The last time I had port was at a lengthy dinner party with my cousins in Edinburgh, Scotland, about four years ago. I'm no oenophile, but I'm pretty sure you're not supposed to have more than one glass of the stuff. Of course, you're probably also not supposed to pass out on your hosts' couch in the middle of a conversation, as my roommate Kevin did. At that point, I guess rules are a little pointless.
But I think I'm ready to try port again, and when I do, Green Dolphin Street will be the place. The quiet, classy atmosphere of this jazz club makes it the perfect setting for cigars and port, and perhaps a little conversation about the stock market crash of 1929. It just feels like a different era once you step across the threshold here, and not only because a decent portion of the patrons were probably around for the Great Depression.
While the music here is consistently stellar, it's the atmosphere that makes it a destination. The club is pleasantly dark; a host of candles on the elegant bar and on the white-clothed tables make up for the dim artificial light, and heavy red curtains envelop you in a sort of cocoon of comfort. The warm setting is perfect for Roger De Vito's Intimate Jazz Series on Sunday nights.
On the night of my visit, the Dan Myers Quartet offered up standards from "Our Love Is Here to Stay" to Clare Fischer's "Morning" in tones hushed enough to allow patrons to carry on low conversations, yet sufficiently robust as to elicit rounds of applause at every turn. While I wouldn't classify it as a jazz aficionado crowd, these people knew the appropriate time to respond to the performers, and I definitely saw a few Ella Fitzgerald wannabes among the bunch.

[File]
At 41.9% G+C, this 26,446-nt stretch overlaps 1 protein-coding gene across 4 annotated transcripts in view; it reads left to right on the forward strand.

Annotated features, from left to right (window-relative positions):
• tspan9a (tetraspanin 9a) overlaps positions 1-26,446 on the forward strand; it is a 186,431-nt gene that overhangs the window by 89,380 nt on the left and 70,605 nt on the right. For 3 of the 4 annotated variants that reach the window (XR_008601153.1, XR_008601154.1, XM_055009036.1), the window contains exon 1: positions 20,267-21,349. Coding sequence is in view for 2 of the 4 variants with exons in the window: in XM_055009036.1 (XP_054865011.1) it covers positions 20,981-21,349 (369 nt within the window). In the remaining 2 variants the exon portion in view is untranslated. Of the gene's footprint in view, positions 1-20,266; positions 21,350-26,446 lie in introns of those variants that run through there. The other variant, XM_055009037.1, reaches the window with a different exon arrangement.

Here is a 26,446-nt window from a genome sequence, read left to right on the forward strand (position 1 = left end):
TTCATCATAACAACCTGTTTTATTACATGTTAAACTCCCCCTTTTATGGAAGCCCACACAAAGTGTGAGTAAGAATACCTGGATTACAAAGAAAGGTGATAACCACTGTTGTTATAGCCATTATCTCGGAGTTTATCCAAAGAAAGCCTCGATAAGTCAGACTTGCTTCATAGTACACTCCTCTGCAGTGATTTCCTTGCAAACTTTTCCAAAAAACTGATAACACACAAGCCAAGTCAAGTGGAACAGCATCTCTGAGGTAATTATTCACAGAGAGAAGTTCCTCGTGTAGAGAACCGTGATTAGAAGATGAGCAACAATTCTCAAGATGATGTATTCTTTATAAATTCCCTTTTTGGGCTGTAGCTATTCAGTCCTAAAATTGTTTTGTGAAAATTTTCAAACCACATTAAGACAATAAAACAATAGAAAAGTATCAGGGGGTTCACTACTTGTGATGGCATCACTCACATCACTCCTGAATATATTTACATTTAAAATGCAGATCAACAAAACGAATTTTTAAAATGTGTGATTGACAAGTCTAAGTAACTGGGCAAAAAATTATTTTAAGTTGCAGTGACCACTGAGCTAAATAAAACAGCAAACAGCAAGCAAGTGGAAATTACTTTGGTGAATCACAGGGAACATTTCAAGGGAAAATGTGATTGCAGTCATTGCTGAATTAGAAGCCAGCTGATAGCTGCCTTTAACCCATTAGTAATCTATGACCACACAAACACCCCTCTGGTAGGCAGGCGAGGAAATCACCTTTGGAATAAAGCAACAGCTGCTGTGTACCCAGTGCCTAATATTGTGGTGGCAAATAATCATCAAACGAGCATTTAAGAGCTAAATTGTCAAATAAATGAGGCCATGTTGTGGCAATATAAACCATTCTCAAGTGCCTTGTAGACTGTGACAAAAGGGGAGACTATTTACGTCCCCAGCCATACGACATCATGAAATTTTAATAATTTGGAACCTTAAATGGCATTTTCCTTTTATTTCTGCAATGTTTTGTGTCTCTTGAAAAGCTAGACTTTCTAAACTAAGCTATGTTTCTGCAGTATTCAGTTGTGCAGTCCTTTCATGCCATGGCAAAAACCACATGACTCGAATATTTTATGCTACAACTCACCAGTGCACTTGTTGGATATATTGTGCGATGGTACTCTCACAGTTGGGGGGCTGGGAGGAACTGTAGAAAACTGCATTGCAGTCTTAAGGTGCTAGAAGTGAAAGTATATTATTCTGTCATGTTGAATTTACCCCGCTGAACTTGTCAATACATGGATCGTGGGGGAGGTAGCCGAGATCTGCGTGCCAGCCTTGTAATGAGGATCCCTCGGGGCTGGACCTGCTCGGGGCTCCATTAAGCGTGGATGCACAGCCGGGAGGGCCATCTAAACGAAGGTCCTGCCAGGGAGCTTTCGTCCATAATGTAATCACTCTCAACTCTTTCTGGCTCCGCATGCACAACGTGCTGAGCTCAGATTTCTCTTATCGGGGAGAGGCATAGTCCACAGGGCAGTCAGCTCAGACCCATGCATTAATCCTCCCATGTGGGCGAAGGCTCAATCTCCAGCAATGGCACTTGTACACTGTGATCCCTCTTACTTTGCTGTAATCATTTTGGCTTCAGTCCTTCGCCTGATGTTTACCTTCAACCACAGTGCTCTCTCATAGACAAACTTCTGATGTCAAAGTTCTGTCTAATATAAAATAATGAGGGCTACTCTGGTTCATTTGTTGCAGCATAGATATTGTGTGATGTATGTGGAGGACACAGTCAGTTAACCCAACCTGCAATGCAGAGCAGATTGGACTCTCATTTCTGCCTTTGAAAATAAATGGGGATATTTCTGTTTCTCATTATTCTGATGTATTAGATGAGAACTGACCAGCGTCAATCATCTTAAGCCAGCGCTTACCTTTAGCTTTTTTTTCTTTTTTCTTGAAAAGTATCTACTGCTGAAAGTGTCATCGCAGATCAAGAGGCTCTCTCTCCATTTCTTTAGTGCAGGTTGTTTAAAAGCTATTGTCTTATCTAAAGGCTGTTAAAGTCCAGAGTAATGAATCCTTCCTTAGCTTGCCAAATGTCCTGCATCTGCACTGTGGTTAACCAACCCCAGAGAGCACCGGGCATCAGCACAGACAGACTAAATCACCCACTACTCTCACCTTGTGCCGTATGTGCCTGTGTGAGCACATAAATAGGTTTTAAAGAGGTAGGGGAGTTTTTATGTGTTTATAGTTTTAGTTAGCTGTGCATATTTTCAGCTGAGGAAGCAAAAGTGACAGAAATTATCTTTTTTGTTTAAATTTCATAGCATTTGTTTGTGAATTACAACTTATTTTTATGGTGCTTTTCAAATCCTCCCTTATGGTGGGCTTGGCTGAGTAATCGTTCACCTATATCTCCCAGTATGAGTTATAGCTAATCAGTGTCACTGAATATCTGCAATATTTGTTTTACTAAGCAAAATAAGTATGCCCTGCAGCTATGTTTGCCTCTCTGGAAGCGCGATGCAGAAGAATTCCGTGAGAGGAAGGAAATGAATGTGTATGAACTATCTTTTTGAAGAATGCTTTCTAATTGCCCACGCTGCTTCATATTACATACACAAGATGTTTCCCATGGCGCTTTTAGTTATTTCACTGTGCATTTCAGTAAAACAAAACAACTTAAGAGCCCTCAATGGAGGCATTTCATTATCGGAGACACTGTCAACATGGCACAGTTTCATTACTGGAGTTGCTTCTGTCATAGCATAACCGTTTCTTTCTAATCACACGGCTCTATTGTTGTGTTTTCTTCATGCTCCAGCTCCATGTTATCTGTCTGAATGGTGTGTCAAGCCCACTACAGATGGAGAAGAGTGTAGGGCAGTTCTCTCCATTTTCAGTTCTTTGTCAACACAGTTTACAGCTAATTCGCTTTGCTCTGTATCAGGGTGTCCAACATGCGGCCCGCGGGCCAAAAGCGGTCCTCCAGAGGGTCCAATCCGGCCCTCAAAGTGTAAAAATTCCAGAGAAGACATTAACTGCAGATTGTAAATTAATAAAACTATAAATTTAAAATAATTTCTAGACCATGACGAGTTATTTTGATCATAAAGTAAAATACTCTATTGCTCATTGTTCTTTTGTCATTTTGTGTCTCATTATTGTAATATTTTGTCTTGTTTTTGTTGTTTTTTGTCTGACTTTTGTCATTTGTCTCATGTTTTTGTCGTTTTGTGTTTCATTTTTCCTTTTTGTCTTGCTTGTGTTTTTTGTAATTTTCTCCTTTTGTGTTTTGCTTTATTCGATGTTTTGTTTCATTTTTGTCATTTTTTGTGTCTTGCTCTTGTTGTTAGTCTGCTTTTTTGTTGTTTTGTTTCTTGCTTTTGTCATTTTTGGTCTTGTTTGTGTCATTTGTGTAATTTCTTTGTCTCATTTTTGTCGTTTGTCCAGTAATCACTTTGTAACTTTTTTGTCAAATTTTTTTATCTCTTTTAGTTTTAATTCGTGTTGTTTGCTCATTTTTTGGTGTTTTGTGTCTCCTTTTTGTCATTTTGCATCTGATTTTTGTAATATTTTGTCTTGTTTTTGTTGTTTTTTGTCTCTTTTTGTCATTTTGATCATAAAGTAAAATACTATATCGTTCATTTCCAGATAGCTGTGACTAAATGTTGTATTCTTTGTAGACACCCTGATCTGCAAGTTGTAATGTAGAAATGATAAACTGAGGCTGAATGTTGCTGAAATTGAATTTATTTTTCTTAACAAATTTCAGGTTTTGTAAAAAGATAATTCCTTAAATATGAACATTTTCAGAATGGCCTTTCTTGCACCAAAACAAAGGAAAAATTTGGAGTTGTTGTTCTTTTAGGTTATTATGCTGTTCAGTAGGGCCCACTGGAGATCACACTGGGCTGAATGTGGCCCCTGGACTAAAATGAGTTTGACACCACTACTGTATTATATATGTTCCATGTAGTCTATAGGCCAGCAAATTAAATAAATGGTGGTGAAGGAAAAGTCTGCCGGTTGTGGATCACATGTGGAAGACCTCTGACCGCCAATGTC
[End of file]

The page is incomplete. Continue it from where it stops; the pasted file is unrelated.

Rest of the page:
While food can be had (for a much more modest price than the adjacent dining room's upscale menu), the focus is on drinks and jazz. The older couples, most of whom headed home after the first set, sipped on tea and Scotch, while some of the younger people (and here, younger means mid-20s to mid-30s) indulged in martinis, mixed drinks and the occasional beer.
I sat at the end of the bar nursing a gin and tonic next to a man awaiting his dinner and chatting amiably with the bartender, who faithfully refilled his wine glass from a bottle resting in a silver ice bucket with a cloth on top. Everything here seems just right, and it's probably largely on account of the two managers who linger in the back by the old cash register (a sign of times past, it sits inactive while the bartender punches drink orders into a computer), sucking down ginger ale and telling each other to mellow out.
As the mop-haired Myers crooned a modified version of "Almost Like Being In Love" from Brigadoon ("that's not the way I taught it," called out Myers' high school vocal teacher, who was in from Wisconsin to support his former pupil), I realized that this would've been the perfect place to take my parents when they visited a few weeks ago. Not only for the pricey food, which would be a nice change from my current diet of almonds, pasta and kefir, but also because it's a place they could brag to their New York-bred friends about, a real Chicago jazz club with all the right trimmings.
Since I don't think they're going to fly out again anytime soon, I could also just take Kevin along to help me sample the port. But only if he promises to stay awake.
Green Dolphin Street (2200 N. Ashland Ave.) hosts Roger De Vito's Intimate Jazz Series every Sunday night from 8 p.m.-midnight. The Jose Valdes Latin Jazz Trio also plays for no cover every Tuesday evening from 6:30-9:30 p.m. For more information, visit jazzitup.com.
Ben Rubenstein jumps under the covers every other week in an ongoing search for freebie music that rocks. If you know of a no-cover night he should check out, email him.